# 6.14

## a

Proving Lemma 6.4.1: $$({\mathcal{I}},r,m) \vDash C_S \varphi$$ iff $$({\mathcal{I}},r',m') \vDash \varphi$$ for all points $$(r',m')$$ that are S-reachable from $$(r,m)$$.

### i

First direction: by contradiction. We assume that $$({\mathcal{I}},r',m') \vDash \varphi$$ for all points $$(r',m')$$ that are S-reachable from $$(r,m)$$ while $$({\mathcal{I}},r,m) \vDash \neg C_S \varphi$$. As $$({\mathcal{I}},r,m) \vDash \neg C_S \varphi$$, by definition there exists some $$k$$ such that $$({\mathcal{I}},r,m) \vDash \neg E^k_S \varphi$$. Thus there also $$\exists i \in S(r,m)$$ s.t. $$({\mathcal{I}},r,m) \vDash \neg B^S_i$$, remember this $$i$$, we’ll use it later. As $$({\mathcal{I}},r,m) \vDash \neg B^S_i$$, $$\exists (r',m')$$ s.t. $$r_i(m) = r'_i(m')$$ and $$i \in S(r',m')$$ where $$({\mathcal{I}}, r', m') \vDash \neg \varphi$$. But $$(r',m')$$ is only one $$i$$-hop away from $$(r,m)$$, and is thus clearly $$S$$-reachable from $$(r,m)$$; we have a contradiction.

### ii

I assume that S is non-empty at $$(r,m)$$; when S is empty at $$(r,m)$$, $$C_S \varphi$$ hold vacuously, and (as “S-reachable” is now an empty set) the other half of our iff statement also holds vacuously.

Other direction. I start by proving a related lemma. Lemma: if $$\bigl(\forall (r',m')$$ S-reachable from $$(r,s)$$ in at most $$k$$ hops: $$({\mathcal{I}},r',m') \vDash \varphi \bigr)$$, then $$({\mathcal{I}},r,m) \vDash E^k_S \varphi$$.

Case $$k = 0$$: $$\forall \varphi$$ s.t. $$({\mathcal{I}},r,m) \vDash \varphi$$, all states reachable from some state s in 0 steps are simply that state $$s$$; thus our “if-test” clause holds. We observe that $$E_S^0 \varphi \Leftrightarrow \varphi$$ by definition; thus $$({\mathcal{I}},r,m) \vDash E_S^0 \varphi$$.

Case $$k -1 \Rightarrow k$$: (pay attention to the parens in order to determine scope of the quantifiers)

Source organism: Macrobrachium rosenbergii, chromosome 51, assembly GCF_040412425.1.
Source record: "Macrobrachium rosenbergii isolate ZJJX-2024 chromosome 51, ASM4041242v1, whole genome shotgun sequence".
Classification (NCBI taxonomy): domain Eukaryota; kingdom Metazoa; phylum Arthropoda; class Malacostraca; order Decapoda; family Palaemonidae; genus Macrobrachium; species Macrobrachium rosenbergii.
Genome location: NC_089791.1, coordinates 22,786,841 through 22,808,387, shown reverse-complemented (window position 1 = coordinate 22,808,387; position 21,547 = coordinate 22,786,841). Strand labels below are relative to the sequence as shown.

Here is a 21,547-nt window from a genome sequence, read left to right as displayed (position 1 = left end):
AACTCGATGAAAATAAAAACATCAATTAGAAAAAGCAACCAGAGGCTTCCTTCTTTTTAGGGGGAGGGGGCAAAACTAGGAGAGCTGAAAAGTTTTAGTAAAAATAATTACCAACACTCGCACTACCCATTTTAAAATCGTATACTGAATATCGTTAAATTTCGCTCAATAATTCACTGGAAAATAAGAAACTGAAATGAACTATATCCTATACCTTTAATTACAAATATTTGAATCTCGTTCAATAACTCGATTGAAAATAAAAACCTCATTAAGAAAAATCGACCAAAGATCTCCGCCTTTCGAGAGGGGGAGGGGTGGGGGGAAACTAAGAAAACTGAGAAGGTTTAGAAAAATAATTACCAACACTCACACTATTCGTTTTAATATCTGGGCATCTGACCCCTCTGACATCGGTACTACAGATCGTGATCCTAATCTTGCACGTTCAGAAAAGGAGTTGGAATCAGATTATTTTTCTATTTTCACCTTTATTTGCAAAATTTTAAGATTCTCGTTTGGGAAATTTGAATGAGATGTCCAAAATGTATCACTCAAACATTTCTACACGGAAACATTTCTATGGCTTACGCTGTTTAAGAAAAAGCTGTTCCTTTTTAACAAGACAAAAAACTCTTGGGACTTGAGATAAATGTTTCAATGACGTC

Assume that, $$\forall (r',m')$$ s-reachable in at most $$k$$ steps from $$(r,m)$$, $$({\mathcal{I}},r',m') \vDash \varphi$$. (Else the statement holds vacuously.) $$\forall i \in S(r,m): \forall (r',m')$$ s.t. $$r_i(m) = r'_i(m'): \bigl($$1 $$(r',m')$$ is 1 step away from $$(r,m)$$; we can immediately derive from our case assumption that $$\forall (r'',m'')$$ s-reachable in at most $$k-1$$ steps from $$(r',m')$$, $$({\mathcal{I}},r'',m'') \vDash \varphi$$. We can therefore use our inductive hypothesis to conclude $$({\mathcal{I}},r',m') \vDash E^{k-1}_S \varphi \bigr )$$. We observe that $$\forall i \in S(r,m): \forall (r',m') \text{s.t. } r_i(m) = r'_i(m'): ({\mathcal{I}},r',m') \vDash E^{k-1}_S \varphi$$ is just the statement $$E^k_S \varphi$$ expanded first by its definition, and second by the definition of $$B^i_S$$; thus $$E^k_S \varphi$$ holds.

We have shown the base and inductive case; by the magic of induction, we conclude the lemma proven.

1. (observe $$i \in S(r,m)$$ from initial quantification)

We now use this lemma to prove this direction by induction: assume $$\forall (r',m')$$ S-reachable from $$(r,m): ({\mathcal{I}},r',m') \vDash \varphi$$ (else holds vacuously). Observe that the set of points S-reachable in $$k$$ steps from $$(r,m)$$ is the subset of all points S-reachable from $$(r,m)$$ for all $$k$$; it thus follows immediately that $$({\mathcal{I}},r,m) \vDash E^k_S \varphi$$ for $$k = 1,2,...$$. This is the definition of common knowledge on nonrigid sets.

## b

Knowledge generalization follows immediately; if $$\varphi$$ holds everywhere, it also holds everywhere s-reachable from a given point.

Negative Intr